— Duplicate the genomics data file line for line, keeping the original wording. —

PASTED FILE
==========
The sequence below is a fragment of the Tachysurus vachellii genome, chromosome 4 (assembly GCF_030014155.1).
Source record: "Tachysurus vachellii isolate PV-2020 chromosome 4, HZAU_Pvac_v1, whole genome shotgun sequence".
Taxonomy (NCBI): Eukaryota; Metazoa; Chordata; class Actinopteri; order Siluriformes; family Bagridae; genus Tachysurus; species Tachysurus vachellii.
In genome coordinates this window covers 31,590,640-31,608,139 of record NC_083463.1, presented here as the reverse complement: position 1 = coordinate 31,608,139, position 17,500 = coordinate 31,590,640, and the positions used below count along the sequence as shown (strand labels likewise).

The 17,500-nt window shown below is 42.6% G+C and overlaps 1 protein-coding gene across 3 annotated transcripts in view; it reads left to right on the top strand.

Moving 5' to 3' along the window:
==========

The sequence below is a fragment of the Tachysurus vachellii genome, chromosome 4 (assembly GCF_030014155.1).
Source record: "Tachysurus vachellii isolate PV-2020 chromosome 4, HZAU_Pvac_v1, whole genome shotgun sequence".
Taxonomy (NCBI): Eukaryota; Metazoa; Chordata; class Actinopteri; order Siluriformes; family Bagridae; genus Tachysurus; species Tachysurus vachellii.
In genome coordinates this window covers 31,590,640-31,608,139 of record NC_083463.1, presented here as the reverse complement: position 1 = coordinate 31,608,139, position 17,500 = coordinate 31,590,640, and the positions used below count along the sequence as shown (strand labels likewise).

The 17,500-nt window shown below is 42.6% G+C and overlaps 1 protein-coding gene across 3 annotated transcripts in view; it reads left to right on the top strand.

Moving 5' to 3' along the window: